Young players and new faces will no doubt step in and surprise us. So we're basing a lot of this off returning experience. And because it's by position group, depth matters as well as star power.
Wrapping up on the defensive side of the ball, the defensive backs are next.
Best of the best: Northwestern and Nebraska
The Nebraska coaching staff has undergone some changes this offseason, and pitching the opportunity to work with a staggering amount of experienced talent in the secondary was surely appealing when Mike Riley went out looking for new defensive assistants. With Kieron Williams, Aaron Williams and Chris Jones combining for 11 interceptions last season and Joshua Kalu in the fold as well, the Huskers have depth and stability in the secondary that few teams can match -- even with Nathan Gerry no longer in the program.
The Wildcats aren’t far behind thanks to Godwin Igwebuike ’s decision to return for another season, spurning the NFL draft to try to boost his stock after racking up 108 tackles with a pair of interceptions last year. Northwestern also heads into the offseason with an established unit of defensive backs, with Kyle Queiro returning at safety, Montre Hartage coming off a five-interception campaign and Trae Williams rounding out the group.
Runners-up: Indiana and Ohio State
The Hoosiers certainly haven’t been known for their defense during the last few years, but they’ve done a much better job addressing that side of the ball on the recruiting trail recently and it’s paying dividends with the personnel on hand for new head coach Tom Allen. Rashard Fant ’s decision to stick around for another year after leading the Big Ten in passes defended was a huge bonus for Indiana, and the Hoosiers will have four defensive backs who defended at least 10 passes last season back this fall.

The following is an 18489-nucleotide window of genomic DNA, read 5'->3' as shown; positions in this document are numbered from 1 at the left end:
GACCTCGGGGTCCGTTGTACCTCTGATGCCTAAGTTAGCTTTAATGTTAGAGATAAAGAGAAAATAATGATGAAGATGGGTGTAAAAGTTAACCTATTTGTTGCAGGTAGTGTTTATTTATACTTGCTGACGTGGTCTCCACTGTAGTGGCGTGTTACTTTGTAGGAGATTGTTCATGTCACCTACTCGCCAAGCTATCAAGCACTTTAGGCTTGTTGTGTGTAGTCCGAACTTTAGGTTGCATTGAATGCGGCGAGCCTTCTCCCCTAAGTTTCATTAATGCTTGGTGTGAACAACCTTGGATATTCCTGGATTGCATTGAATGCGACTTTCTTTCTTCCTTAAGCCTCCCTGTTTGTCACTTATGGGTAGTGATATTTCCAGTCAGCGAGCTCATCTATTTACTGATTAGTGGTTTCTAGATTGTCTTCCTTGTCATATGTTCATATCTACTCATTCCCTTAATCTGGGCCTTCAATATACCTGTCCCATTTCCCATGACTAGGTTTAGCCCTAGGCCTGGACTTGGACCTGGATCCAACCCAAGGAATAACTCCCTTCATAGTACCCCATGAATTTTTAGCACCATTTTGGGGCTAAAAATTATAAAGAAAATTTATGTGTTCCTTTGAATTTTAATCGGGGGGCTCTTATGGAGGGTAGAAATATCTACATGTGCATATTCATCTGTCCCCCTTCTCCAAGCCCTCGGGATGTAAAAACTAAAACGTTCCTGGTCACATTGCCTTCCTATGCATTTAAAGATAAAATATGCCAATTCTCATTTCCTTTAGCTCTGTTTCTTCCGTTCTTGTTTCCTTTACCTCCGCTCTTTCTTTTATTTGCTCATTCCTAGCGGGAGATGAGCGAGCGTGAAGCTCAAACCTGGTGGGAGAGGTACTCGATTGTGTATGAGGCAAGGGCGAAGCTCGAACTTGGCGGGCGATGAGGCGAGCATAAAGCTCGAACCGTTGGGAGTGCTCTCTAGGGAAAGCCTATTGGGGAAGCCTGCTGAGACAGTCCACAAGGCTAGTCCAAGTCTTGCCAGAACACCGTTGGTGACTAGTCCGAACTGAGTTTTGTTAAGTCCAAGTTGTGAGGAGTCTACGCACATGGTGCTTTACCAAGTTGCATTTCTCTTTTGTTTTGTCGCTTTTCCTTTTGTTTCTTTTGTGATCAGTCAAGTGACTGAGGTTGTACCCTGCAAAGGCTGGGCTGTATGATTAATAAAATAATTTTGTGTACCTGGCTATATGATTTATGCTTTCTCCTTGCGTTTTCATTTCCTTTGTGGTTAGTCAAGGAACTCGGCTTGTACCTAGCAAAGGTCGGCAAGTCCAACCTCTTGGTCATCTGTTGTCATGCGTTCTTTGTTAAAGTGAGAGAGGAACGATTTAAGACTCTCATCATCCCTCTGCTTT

The Buckeyes are something of a gamble here because safety Damon Webb and cornerback Denzel Ward are the only two returners with starting experience. But the banner recruiting classes in the secondary and the uncanny ability Ohio State has shown over the last few years to simply reload after losing multiple players early to the draft makes it a relatively safe bet to include them among the league’s best without even knowing who will round out the lineup. Defensive coordinator Greg Schiano and cornerbacks coach Kerry Coombs have no shortage of former four-star and five-star recruits to choose from, and by the end of the year, Ohio State could easily find itself back on top of the Big Ten.
Team that could surprise: Wisconsin
The Badgers have a pair of solid building blocks to work with in the back end, with cornerback Derrick Tindal and safety D'Cota Dixon giving new defensive coordinator Jim Leonhard a nice head start. But there’s work to be done with veterans Leo Musso and Sojourn Shelton no longer around after strong senior seasons, though Lubern Figaro has started 11 games during his career and could help the Badgers again emerge as one of the league’s best units.
Teams that need to step up: Michigan State and Rutgers
Given the track records of the two coaches, last season will easily qualify as unacceptable in the eyes of Mark Dantonio and Chris Ash. For Dantonio, the Spartans' struggles might have come as a surprise, but there’s no shame in a transition year after the wildly successful seasons that came before it. Dantonio should be able to get Michigan State back on track and improve on a defense that ranked 12th in the league in pass-efficiency defense and had eight interceptions.